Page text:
Saving your journaling entries online enables you to access them from anywhere, without having to carry a notebook and pen around, and provides you with digital features, like tagging and search functions.

        Here are a list of five online journaling tools you can use to bring your practice into the modern age:

        1. 750words

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        750 words

          750words is a free online journaling tool created by Buster Benson. The site is based on the idea of “Morning Pages”; a journaling tool Julia Cameron suggests in her creativity course The Artist’s Way. Cameron advises aspiring creatives to start each morning with three pages of stream-of-consciousness writing to clear away the mental clutter, leaving you with a clearer mind to face the day.

          750 words is the three-page digital equivalent (assuming the average person writes 250 words per page) and lets you store all your journaling online. Each morning, you’ll receive a prompt asking you to write your 750 words, and the site keeps track of various statistics associated with your entries. The site uses a Regressive Imagery Dictionary to calculate the emotional content from your posts and provides feedback on features like your mood, and most commonly used words.

          750 words is simple to set up and is ideal for anyone who finds it challenging to maintain a consistent journaling practice. The site uses a number of incentives to motivate users, including animal badges awarded to journalers who complete a certain number of days in a row, leader boards, and opt-in monthly challenges.

          2. Ohlife

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          ohlife

            Ohlife is designed to make online journaling as easy as possible. Once you’ve signed up for your free account, the website will send you an email each day asking “How did your day go?” Simply reply to the email with as much or as little detail as you like, and your response will be stored on your account, ready to view next time you log in.

            Ohlife’s appeal lies in its simplicity: no stats, no social sharing, no complicated organisational systems—the site is designed to provide you with a private, online space. Simply respond to the email each day (or skip the days you’re busy) and Ohlife will do the rest.

            3. Oneword

            oneword

              OneWord is a fun online tool that provides you with a single word as a prompt and gives you sixty seconds to write about it. The concept’s aim is to help writers learn how to flow, and the prompts range from the everyday mundane to the profound.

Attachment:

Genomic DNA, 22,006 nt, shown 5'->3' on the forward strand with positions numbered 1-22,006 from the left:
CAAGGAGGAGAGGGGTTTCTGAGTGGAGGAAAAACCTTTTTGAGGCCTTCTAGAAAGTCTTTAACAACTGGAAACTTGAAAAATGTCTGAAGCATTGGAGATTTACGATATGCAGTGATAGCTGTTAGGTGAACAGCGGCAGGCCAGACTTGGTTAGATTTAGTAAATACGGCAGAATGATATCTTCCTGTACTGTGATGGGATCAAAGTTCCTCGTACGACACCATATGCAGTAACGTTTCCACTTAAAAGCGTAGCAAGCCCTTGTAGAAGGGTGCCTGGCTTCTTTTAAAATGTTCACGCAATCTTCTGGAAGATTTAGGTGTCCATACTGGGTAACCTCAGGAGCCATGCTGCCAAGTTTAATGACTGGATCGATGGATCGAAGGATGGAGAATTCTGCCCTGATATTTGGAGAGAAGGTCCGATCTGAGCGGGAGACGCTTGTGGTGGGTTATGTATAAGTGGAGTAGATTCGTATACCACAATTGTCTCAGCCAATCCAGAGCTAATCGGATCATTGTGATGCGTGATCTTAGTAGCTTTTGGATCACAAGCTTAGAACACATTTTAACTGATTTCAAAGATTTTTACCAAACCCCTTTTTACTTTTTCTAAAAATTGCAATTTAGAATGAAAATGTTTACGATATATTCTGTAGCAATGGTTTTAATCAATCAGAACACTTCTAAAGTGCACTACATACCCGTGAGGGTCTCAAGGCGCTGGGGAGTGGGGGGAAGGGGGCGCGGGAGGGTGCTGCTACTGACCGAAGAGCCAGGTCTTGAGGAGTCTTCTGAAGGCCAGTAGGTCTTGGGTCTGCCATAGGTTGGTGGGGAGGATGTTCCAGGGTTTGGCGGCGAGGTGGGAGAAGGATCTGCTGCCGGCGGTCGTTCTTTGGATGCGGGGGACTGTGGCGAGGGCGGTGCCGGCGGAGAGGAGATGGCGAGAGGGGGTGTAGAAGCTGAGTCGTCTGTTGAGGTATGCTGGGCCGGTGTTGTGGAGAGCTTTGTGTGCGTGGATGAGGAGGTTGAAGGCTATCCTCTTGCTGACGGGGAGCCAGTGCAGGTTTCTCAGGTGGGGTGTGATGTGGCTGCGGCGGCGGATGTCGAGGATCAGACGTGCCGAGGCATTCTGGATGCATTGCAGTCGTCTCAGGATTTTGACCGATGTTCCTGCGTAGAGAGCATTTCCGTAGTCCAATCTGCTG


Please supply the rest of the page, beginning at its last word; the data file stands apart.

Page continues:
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              Oneword is not a private journaling tool: if you sign up, your answers will be published on the site’s daily blog, which contains a stream of users’ answers, and might be used by Oneword in the future. If you’d rather keep your answers to yourself, you can still use the tool for fun without giving out any personal details.

              4. Penzu

                Penzu is a journaling tool that allows you to store your journaling notes online. The service also offers mobile apps for iOS, Android and Blackberry, so you can journal on the go and save your notes to your account. The basic service is free, however you can upgrade to Penzu Pro and get access to additional features, including military-grade encryption and the ability to save and sync data through your mobile, for $19 per year.

                With either version of Penzu, you can insert pictures, and add tags and comments to entries, as well as search for older entries. You can set your posts to be private and viewable by you only, or share them with others.

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                5. Evernote

                Evernote isn’t a purpose-built journaling tool, however its features make it perfect for keeping your journaling notes in one safe place. With the ability to keep separate “notebooks”, tag your entries, include pictures, audio and web clipping, Evernote will appeal to journalers who want to include more formats than just text in their entries.

                Available online within a web browser, and as a stand-alone desktop app, the service also comes with a series of mobile apps covering almost every device available. These allow you to make notes on the go and sync between the mobile and browser versions of the app.

                For additional features, including text recognition and the ability to collaborate on Notebooks, you can upgrade to Evernote’s premium service, which costs $5 per month.

                Featured photo credit: Unsplash via unsplash.com